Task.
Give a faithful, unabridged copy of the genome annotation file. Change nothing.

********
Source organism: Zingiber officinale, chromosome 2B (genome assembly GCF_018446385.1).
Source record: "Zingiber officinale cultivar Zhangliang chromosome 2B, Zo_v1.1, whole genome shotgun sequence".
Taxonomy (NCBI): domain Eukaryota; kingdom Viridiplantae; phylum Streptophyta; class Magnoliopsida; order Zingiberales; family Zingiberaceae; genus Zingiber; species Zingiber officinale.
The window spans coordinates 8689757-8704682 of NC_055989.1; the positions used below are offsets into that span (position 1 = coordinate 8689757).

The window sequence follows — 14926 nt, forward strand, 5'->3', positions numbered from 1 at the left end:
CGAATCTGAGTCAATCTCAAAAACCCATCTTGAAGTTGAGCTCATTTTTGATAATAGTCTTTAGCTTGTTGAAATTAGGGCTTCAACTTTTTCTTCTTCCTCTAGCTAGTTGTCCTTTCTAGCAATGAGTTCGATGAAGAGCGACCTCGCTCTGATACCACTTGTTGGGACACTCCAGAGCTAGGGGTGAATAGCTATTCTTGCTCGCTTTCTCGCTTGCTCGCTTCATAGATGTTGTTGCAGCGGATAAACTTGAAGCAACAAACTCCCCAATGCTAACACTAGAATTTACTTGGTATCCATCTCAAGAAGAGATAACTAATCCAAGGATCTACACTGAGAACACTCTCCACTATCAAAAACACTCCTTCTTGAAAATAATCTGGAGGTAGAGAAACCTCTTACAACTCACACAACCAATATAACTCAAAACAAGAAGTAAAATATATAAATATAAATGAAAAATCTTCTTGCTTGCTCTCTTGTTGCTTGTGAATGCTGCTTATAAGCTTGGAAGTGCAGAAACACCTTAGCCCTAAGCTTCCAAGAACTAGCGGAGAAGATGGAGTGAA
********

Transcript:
Source organism: Zingiber officinale, chromosome 2B (genome assembly GCF_018446385.1).
Source record: "Zingiber officinale cultivar Zhangliang chromosome 2B, Zo_v1.1, whole genome shotgun sequence".
Taxonomy (NCBI): domain Eukaryota; kingdom Viridiplantae; phylum Streptophyta; class Magnoliopsida; order Zingiberales; family Zingiberaceae; genus Zingiber; species Zingiber officinale.
The window spans coordinates 8689757-8704682 of NC_055989.1; the positions used below are offsets into that span (position 1 = coordinate 8689757).

The window sequence follows — 14926 nt, forward strand, 5'->3', positions numbered from 1 at the left end:
CGAATCTGAGTCAATCTCAAAAACCCATCTTGAAGTTGAGCTCATTTTTGATAATAGTCTTTAGCTTGTTGAAATTAGGGCTTCAACTTTTTCTTCTTCCTCTAGCTAGTTGTCCTTTCTAGCAATGAGTTCGATGAAGAGCGACCTCGCTCTGATACCACTTGTTGGGACACTCCAGAGCTAGGGGTGAATAGCTATTCTTGCTCGCTTTCTCGCTTGCTCGCTTCATAGATGTTGTTGCAGCGGATAAACTTGAAGCAACAAACTCCCCAATGCTAACACTAGAATTTACTTGGTATCCATCTCAAGAAGAGATAACTAATCCAAGGATCTACACTGAGAACACTCTCCACTATCAAAAACACTCCTTCTTGAAAATAATCTGGAGGTAGAGAAACCTCTTACAACTCACACAACCAATATAACTCAAAACAAGAAGTAAAATATATAAATATAAATGAAAAATCTTCTTGCTTGCTCTCTTGTTGCTTGTGAATGCTGCTTATAAGCTTGGAAGTGCAGAAACACCTTAGCCCTAAGCTTCCAAGAACTAGCGGAGAAGATGGAGTGAA